WILMINGTON, Del. — Edward "Ted" Kaufman, a former aide to Sen. Joe Biden, was named Monday by Delaware Gov. Ruth Ann Minner to fill the Senate seat Biden is leaving for the vice presidency. Kaufman, co-chair of Biden's transition team and an Obama-Biden transition project advisory board member, plans to serve until the 2010 election, when a new senator is elected. He said he is comfortable stepping down after two years in office.
"I don't think Delaware's appointed senator should spend the next two years running for office," Kaufman said. "I will do this job to the fullest of my ability, and spend my days focused on one thing and one thing only: serving Delaware."
Speculation on Biden's successor had centered in recent weeks on his son, Attorney General Beau Biden. But last week the younger Biden announced that he planned to fulfill his National Guard duties and wouldn't accept an appointment to his father's U.S. Senate seat.
Biden is a prosecutor for the 261st Signal Brigade, which left for Iraq last week. The unit is due back in September 2009, in time for Biden to run for his father's Senate seat.
Kaufman, 69, said Monday night that he was "not a placeholder for anyone. At the end of the two years, anyone who wants to run can run."
The elder Biden said in a statement, "It is no secret that I believe my son, Attorney General Beau Biden, would make a great United States Senator just as I believe he has been a great attorney general. But Beau has made it clear from the moment he entered public life that any office he sought he would earn on his own."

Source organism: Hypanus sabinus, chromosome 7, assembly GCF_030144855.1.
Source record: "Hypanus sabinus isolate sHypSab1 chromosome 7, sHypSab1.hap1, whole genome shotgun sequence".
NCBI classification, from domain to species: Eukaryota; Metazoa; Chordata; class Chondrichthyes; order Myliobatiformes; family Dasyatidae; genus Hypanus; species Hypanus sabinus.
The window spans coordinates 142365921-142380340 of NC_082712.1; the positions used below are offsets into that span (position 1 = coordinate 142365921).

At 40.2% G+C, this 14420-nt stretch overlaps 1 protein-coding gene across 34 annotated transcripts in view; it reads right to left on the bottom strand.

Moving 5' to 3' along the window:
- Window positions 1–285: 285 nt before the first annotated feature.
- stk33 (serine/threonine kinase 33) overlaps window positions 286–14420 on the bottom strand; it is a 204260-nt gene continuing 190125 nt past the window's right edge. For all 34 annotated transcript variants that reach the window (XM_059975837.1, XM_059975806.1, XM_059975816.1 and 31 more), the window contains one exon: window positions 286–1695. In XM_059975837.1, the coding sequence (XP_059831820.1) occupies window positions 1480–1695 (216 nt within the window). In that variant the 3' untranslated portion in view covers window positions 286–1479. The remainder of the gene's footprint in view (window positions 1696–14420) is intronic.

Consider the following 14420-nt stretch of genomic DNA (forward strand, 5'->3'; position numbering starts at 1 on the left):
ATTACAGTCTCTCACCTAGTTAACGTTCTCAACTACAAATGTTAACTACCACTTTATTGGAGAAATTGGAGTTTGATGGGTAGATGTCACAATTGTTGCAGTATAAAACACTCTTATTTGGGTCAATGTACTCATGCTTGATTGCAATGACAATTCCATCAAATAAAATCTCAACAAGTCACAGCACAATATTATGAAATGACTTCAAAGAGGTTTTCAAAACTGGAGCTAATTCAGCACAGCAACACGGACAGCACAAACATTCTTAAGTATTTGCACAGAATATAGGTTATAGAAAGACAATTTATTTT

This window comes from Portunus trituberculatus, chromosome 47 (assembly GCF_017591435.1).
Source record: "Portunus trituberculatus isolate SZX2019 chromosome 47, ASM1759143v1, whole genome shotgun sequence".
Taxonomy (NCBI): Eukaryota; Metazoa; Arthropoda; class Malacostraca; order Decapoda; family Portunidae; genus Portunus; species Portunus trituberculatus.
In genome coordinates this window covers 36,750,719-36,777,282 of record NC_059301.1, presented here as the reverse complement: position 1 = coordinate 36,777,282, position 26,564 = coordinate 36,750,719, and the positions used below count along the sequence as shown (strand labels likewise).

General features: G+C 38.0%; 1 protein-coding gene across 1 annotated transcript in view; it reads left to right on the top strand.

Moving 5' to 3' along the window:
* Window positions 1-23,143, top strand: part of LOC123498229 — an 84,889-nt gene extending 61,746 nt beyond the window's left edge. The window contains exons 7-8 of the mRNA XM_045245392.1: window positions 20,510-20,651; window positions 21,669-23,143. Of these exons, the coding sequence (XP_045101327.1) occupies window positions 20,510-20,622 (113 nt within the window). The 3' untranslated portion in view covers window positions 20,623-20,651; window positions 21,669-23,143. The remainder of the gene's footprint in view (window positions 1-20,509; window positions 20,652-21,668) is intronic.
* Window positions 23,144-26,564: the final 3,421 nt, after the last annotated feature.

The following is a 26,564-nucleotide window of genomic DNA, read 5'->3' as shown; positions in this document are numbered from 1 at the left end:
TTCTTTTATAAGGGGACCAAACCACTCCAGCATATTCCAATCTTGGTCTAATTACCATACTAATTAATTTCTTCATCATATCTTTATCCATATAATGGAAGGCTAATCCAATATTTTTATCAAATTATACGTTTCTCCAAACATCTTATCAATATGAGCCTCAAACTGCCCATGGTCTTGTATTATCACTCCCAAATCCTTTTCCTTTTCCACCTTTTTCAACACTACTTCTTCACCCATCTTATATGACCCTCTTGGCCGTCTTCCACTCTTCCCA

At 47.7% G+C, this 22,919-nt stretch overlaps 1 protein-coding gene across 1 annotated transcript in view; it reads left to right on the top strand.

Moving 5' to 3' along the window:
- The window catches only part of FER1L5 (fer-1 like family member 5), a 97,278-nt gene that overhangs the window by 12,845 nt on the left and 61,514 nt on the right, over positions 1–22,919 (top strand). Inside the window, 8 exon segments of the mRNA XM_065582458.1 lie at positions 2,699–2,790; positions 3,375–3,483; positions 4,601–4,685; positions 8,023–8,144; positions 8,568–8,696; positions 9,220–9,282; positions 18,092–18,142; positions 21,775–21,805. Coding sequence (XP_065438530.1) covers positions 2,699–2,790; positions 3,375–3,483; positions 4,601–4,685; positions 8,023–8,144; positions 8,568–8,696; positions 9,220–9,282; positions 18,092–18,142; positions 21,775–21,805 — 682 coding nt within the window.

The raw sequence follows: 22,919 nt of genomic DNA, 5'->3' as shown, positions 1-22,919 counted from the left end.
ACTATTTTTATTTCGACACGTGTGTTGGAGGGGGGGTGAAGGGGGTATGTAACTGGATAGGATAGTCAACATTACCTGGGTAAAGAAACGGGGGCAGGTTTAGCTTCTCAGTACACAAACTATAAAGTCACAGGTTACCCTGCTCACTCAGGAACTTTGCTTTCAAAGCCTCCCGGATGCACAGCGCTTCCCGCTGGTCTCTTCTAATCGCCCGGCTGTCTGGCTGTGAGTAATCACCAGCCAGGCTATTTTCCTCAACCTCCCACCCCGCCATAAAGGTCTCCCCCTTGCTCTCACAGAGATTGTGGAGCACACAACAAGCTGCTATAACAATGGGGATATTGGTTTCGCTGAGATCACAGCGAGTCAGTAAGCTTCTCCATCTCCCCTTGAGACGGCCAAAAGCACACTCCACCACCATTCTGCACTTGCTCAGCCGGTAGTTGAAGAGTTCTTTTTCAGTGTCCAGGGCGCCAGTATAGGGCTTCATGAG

Just before announcing Kaufman as the appointee, Minner acknowledged speculation about the younger Biden being picked for the post and said she would have strongly considered him.
"The fact that Beau Biden is committed to fulfilling his obligation and not seeking appointment to this office tells us everything we need to know about his character," she said. "Should Beau choose to run for this office in 2010, he will _ as will whoever runs _ have to earn on his own the trust of the people of Delaware."
Minner said she thought Kaufman was the best qualified candidate and she also looked for an appointee whose political views were close to the Biden's.
Kaufman said he couldn't think of anything he and Biden disagreed on and he was impressed by that even back in 1972 when Biden was first running for office.
"I was struck by how many things he believed that I also believed," he said.
However, Kaufman's experience in Washington will differ from Biden's in one respect. He does plan to spend time in Delaware, but he and his wife will get a home in Washington, unlike Biden, who rode Amtrak between Washington and Wilmington.
Biden will be sworn in on Jan. 6, but in mid-January he will step down and Kaufman will be sworn in, Kaufman said.
Kaufman held a senior position in all of Biden's federal campaigns. He served on Biden's Senate staff from 1973 to 1994, including 19 years as chief of staff.
He is a senior lecturing fellow at Duke University and has served by presidential appointment since 1995 as a charter member of the Broadcasting Board of Governors. He also heads a political and management consulting firm based in Wilmington, Del., and previously worked for the DuPont Co.